It is believed that the bearing of one’s cross implies something extraordinary that goes beyond the usual devotion. That is a misconception. Carrying your own cross means dealing with everyday tasks without complaints and overcoming the difficulties and challenges that we face with patience. In one case, it might involve being patient with your mother-in-law or daughter-in-law; in another case, it might entail taking care of a sick parent or child; in yet another case, it might require doing the same mundane, monotonous and routine work every day. The acceptance of all the circumstances in which the Lord has placed us is the carrying of our cross.
Few people are strong enough to understand and accept that. In most cases, a person seeks a “superior” ministry far away from his relatives who actually need that person’s help or, conversely, whom he needs, because it wasn’t by sheer accident that the Lord has brought to us all those people. It is through them that we struggle with our passions, hone our humility, patience and courage, and grow stronger in faith.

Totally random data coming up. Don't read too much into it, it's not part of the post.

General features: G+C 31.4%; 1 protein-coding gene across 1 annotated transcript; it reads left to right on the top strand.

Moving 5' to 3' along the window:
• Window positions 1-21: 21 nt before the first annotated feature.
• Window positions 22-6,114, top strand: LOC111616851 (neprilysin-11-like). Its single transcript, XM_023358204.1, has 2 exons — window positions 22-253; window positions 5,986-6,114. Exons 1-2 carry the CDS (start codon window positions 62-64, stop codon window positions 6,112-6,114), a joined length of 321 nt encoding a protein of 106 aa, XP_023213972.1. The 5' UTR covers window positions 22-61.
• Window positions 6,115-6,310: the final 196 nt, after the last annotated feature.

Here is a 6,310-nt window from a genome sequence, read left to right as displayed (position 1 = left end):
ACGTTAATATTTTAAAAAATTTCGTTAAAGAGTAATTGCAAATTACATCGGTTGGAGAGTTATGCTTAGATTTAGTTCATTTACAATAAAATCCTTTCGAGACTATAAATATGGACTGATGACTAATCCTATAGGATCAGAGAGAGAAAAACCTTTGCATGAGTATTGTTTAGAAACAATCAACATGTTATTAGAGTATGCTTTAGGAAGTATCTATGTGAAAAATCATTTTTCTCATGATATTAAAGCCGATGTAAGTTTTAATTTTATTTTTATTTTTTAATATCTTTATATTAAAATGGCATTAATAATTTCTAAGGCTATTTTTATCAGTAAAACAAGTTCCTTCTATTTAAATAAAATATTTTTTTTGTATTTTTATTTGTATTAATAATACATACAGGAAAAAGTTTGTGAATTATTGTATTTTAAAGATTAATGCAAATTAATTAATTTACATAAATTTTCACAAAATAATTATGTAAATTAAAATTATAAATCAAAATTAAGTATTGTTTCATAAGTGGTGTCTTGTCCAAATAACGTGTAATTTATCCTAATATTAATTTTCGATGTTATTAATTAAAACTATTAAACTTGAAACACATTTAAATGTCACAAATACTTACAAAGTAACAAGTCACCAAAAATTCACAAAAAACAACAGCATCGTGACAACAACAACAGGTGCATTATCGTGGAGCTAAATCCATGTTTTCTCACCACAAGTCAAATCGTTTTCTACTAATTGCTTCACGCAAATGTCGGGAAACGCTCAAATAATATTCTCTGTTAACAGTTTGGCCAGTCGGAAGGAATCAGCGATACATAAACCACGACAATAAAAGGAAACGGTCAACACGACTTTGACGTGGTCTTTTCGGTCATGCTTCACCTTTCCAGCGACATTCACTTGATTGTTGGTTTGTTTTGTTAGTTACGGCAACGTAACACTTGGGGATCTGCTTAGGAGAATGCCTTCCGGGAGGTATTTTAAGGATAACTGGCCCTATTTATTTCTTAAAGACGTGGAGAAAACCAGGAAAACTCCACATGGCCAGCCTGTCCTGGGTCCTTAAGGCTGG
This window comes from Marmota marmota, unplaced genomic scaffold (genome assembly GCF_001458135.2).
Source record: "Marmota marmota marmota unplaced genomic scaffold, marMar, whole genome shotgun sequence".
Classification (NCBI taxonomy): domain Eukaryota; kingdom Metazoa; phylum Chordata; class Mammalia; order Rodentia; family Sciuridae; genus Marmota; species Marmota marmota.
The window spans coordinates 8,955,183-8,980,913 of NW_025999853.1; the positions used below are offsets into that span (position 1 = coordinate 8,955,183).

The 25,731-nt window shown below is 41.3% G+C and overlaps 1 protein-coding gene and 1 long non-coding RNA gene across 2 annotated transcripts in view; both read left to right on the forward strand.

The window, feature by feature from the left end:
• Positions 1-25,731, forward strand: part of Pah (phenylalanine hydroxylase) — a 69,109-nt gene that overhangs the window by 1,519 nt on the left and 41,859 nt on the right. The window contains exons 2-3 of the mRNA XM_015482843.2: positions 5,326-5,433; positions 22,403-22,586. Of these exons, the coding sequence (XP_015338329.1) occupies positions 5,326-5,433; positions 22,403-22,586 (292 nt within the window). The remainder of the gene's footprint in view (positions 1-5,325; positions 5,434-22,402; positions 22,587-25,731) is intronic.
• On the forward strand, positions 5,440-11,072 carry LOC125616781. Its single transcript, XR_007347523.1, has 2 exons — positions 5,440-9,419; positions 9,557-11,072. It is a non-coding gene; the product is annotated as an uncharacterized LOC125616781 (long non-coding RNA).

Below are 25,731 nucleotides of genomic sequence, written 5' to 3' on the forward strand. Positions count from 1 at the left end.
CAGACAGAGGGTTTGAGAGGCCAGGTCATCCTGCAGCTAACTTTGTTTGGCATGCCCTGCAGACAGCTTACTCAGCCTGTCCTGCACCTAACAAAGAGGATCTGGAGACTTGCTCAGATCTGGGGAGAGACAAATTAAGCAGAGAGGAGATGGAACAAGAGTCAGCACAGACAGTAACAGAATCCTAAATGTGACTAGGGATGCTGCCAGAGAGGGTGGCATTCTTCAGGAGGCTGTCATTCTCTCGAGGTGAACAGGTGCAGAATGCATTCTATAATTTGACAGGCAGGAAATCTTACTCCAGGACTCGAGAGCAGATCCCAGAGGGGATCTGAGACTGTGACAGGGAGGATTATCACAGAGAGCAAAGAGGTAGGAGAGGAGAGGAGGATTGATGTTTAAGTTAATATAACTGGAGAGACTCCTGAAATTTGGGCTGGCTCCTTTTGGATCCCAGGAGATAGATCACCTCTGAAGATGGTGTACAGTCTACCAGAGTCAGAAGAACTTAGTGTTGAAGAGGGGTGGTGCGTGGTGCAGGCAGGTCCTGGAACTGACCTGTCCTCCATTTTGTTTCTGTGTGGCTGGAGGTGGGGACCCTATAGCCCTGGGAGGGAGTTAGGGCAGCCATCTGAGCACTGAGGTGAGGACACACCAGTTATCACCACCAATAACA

“God always surrounds us with people with whom we need to be cured of our shortcomings,” Elder Silouan of Athos said.
Postponing the big job for later is self-deception. The later will never come. As long as we are looking for windmills to fight against in distant lands, our cross will lie aside, tainted and forgotten.
The cross is about trusting God, about encountering Him in every person who shows up on the way; it is about enduring the circumstances that are predetermined by God. It is the highest achievement to remain a human being in any situation.
Translated by The Catalogue of Good Deeds